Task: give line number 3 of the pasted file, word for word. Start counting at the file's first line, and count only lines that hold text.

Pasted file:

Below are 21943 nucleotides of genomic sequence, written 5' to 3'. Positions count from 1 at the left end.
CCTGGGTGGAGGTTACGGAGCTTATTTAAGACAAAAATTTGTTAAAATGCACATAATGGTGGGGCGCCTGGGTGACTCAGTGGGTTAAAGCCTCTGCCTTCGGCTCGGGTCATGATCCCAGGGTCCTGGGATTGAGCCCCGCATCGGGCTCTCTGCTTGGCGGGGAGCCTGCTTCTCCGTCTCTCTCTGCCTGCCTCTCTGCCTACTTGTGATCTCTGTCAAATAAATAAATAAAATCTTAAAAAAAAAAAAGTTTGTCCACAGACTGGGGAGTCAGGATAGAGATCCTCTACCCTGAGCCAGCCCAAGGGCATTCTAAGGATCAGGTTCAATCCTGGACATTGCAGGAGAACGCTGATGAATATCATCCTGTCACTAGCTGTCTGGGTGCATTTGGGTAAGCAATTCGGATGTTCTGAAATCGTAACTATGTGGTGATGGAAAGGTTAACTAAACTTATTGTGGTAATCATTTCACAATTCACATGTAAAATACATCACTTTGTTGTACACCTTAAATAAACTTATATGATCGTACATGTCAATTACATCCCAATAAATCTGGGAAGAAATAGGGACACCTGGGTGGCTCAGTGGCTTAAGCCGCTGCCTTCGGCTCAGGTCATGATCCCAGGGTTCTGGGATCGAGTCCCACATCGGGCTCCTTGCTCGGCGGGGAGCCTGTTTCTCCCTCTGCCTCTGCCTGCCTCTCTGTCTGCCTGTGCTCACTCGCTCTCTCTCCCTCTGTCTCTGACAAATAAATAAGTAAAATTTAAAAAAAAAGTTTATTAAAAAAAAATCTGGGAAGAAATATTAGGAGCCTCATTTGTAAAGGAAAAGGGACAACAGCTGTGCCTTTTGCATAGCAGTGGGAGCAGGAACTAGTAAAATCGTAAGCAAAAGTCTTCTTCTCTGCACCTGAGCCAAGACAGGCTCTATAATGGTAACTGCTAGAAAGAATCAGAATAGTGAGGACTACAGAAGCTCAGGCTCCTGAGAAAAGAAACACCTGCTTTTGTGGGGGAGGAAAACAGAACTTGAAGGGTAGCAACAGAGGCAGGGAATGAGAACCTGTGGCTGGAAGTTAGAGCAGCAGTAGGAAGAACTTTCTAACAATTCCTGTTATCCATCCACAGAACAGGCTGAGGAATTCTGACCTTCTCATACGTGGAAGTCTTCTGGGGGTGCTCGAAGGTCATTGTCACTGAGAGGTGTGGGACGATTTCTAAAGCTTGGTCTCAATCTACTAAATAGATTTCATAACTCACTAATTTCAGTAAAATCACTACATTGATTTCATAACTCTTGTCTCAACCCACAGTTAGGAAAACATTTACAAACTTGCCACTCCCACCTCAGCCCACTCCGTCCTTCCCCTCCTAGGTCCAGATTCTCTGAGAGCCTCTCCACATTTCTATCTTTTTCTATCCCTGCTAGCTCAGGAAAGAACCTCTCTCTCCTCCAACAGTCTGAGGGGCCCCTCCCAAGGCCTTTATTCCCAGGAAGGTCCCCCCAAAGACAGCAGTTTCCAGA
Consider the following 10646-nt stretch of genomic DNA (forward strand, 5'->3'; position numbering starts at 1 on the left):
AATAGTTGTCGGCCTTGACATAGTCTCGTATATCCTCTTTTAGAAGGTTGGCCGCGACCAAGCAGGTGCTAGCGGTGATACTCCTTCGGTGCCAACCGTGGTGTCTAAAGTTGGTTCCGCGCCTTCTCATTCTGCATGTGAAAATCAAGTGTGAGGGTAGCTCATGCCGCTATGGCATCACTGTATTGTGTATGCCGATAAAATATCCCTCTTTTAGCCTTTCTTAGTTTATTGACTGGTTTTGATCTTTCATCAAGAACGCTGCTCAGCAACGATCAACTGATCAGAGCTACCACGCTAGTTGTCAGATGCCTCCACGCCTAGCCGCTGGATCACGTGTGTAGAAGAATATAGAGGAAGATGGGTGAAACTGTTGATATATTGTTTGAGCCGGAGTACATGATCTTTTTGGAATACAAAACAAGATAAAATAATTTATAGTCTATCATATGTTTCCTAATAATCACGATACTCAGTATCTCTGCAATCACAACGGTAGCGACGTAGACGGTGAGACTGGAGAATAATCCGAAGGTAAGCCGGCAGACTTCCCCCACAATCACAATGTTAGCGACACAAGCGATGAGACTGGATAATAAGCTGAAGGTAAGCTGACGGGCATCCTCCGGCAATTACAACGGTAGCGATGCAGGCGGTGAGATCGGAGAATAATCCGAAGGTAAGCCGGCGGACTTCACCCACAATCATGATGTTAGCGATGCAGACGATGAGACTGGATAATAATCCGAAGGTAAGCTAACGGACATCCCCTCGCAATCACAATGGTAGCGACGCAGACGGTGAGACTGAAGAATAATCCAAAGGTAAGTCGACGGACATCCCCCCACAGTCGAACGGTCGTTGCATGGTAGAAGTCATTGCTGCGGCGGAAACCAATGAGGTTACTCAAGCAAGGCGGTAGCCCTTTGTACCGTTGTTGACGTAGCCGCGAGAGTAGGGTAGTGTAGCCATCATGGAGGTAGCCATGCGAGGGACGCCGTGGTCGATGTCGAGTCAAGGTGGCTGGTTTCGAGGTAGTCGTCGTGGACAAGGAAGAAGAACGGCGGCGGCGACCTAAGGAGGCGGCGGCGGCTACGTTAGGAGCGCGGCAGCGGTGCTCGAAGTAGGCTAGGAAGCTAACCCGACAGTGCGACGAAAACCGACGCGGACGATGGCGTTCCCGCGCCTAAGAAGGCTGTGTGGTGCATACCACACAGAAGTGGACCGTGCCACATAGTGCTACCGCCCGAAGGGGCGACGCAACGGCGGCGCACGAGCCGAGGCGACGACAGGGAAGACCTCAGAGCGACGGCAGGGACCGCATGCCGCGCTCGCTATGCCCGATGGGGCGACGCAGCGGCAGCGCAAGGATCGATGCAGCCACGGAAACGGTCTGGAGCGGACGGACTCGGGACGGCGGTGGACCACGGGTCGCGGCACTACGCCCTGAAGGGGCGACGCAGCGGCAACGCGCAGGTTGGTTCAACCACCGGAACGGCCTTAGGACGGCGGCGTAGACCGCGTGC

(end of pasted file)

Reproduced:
Consider the following 10646-nt stretch of genomic DNA (forward strand, 5'->3'; position numbering starts at 1 on the left):